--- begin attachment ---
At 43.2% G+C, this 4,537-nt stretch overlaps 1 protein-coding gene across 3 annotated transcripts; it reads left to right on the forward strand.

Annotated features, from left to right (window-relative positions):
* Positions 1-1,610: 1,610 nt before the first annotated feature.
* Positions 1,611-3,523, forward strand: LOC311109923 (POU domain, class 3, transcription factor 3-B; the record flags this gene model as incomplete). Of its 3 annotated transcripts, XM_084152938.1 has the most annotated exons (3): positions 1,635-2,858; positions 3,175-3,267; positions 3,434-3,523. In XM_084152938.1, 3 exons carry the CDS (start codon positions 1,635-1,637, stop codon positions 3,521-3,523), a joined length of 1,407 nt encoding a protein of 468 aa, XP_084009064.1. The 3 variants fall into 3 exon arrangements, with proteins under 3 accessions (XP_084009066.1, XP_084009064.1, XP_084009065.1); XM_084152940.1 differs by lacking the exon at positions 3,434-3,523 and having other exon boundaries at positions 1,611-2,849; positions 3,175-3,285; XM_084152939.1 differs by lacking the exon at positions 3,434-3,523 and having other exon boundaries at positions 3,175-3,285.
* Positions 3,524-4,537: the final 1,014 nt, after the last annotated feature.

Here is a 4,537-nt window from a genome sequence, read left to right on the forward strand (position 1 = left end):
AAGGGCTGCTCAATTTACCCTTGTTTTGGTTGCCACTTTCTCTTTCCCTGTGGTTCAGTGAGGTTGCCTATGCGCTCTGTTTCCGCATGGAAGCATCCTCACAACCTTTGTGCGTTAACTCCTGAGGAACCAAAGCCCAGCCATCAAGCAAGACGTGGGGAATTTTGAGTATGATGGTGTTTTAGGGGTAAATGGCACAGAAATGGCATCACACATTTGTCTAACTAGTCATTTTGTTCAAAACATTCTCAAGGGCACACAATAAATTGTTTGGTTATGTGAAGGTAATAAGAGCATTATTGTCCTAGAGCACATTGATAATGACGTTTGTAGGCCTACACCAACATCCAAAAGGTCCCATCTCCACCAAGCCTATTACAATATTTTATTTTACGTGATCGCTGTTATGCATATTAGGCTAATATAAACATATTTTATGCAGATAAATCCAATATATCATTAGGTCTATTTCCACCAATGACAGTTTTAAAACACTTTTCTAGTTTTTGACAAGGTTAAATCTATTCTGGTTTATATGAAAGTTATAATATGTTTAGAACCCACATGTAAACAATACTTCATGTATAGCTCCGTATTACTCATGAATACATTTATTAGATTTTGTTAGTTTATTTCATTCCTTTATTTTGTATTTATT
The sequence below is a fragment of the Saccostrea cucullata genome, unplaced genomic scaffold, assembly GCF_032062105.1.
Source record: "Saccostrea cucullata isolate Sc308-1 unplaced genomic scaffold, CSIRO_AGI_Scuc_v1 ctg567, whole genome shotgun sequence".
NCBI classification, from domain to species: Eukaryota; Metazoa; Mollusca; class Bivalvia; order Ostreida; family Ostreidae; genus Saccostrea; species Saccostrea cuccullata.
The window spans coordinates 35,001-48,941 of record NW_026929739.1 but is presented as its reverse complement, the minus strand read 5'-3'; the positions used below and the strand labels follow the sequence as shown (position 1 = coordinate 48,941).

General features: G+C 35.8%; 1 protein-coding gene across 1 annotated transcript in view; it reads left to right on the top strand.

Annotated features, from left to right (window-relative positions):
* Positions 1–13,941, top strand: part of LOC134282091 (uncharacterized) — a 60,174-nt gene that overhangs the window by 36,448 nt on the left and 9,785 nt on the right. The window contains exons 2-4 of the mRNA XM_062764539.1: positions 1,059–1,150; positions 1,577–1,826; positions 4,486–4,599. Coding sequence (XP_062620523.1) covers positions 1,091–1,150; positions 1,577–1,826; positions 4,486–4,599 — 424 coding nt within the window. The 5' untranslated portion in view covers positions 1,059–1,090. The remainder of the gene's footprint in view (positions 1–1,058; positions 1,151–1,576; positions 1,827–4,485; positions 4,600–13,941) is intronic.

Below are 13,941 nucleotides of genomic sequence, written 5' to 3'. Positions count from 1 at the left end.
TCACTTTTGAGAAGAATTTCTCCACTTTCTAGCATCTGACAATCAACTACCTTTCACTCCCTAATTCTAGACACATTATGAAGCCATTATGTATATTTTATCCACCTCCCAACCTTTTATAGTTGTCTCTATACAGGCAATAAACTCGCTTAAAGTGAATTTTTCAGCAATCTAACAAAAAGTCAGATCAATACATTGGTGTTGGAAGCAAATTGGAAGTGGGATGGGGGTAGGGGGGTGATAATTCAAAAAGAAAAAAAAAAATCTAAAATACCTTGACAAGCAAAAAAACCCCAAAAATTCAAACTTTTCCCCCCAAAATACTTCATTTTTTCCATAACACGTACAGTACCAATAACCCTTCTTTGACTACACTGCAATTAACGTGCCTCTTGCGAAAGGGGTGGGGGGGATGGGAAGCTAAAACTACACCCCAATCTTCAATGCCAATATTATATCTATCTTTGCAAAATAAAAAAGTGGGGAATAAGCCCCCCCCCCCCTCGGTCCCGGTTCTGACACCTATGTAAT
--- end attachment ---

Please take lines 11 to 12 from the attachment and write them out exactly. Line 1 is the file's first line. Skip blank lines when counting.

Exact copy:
The window spans coordinates 35,001-48,941 of record NW_026929739.1 but is presented as its reverse complement, the minus strand read 5'-3'; the positions used below and the strand labels follow the sequence as shown (position 1 = coordinate 48,941).

General features: G+C 35.8%; 1 protein-coding gene across 1 annotated transcript in view; it reads left to right on the top strand.